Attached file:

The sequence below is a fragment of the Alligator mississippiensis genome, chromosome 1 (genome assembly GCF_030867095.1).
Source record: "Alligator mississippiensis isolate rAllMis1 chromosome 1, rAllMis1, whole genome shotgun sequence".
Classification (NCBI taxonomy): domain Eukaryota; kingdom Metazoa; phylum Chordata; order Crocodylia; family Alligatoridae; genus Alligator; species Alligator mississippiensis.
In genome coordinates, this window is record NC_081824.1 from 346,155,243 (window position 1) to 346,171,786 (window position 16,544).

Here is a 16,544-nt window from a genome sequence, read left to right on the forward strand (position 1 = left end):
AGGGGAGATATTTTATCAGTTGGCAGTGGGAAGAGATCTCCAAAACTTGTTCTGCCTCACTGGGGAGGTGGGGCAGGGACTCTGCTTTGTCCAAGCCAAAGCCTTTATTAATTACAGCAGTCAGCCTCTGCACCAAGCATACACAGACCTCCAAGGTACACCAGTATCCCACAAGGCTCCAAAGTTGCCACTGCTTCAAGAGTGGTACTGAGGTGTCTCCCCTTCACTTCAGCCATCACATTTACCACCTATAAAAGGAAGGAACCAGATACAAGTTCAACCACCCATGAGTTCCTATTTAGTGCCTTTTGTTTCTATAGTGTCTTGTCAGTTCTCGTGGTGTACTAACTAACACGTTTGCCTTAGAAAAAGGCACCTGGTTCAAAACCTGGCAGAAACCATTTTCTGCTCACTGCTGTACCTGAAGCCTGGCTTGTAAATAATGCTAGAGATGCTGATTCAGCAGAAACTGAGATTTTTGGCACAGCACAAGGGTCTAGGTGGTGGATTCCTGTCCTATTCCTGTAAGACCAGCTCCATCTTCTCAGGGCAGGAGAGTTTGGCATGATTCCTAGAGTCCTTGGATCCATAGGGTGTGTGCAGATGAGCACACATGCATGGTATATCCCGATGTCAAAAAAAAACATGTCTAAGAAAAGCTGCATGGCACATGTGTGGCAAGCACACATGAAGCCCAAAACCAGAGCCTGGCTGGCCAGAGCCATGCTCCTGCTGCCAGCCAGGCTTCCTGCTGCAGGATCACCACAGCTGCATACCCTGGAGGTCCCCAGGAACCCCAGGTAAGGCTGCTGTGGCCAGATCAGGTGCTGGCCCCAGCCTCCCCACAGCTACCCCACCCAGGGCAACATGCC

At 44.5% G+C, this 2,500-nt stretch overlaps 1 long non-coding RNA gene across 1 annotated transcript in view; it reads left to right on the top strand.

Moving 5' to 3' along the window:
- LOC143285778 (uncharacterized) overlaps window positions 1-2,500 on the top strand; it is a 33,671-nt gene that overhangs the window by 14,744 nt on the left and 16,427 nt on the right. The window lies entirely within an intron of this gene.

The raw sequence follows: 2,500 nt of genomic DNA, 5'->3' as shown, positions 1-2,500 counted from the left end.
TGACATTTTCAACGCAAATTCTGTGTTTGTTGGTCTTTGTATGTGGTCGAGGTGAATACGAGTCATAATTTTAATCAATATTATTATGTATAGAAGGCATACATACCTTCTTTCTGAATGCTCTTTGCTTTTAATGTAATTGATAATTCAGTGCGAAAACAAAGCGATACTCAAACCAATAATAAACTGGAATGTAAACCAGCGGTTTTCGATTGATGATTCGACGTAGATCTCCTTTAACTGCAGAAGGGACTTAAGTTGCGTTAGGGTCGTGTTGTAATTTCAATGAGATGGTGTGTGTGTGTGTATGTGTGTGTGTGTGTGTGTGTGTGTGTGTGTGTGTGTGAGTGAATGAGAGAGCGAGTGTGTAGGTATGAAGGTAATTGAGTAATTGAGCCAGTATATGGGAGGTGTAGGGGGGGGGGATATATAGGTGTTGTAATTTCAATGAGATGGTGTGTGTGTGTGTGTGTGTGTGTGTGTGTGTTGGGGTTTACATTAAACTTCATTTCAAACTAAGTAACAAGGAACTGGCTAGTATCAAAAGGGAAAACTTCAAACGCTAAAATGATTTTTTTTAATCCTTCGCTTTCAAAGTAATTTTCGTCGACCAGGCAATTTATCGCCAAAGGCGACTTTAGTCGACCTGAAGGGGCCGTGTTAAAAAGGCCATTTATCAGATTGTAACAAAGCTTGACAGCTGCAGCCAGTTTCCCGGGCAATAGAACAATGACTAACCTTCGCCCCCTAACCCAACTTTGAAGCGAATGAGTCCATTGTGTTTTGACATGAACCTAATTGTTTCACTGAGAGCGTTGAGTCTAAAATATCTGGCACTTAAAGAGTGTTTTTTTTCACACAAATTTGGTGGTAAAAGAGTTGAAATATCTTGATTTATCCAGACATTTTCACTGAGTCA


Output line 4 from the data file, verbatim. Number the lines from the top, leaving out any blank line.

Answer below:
In genome coordinates, this window is record NC_081824.1 from 346,155,243 (window position 1) to 346,171,786 (window position 16,544).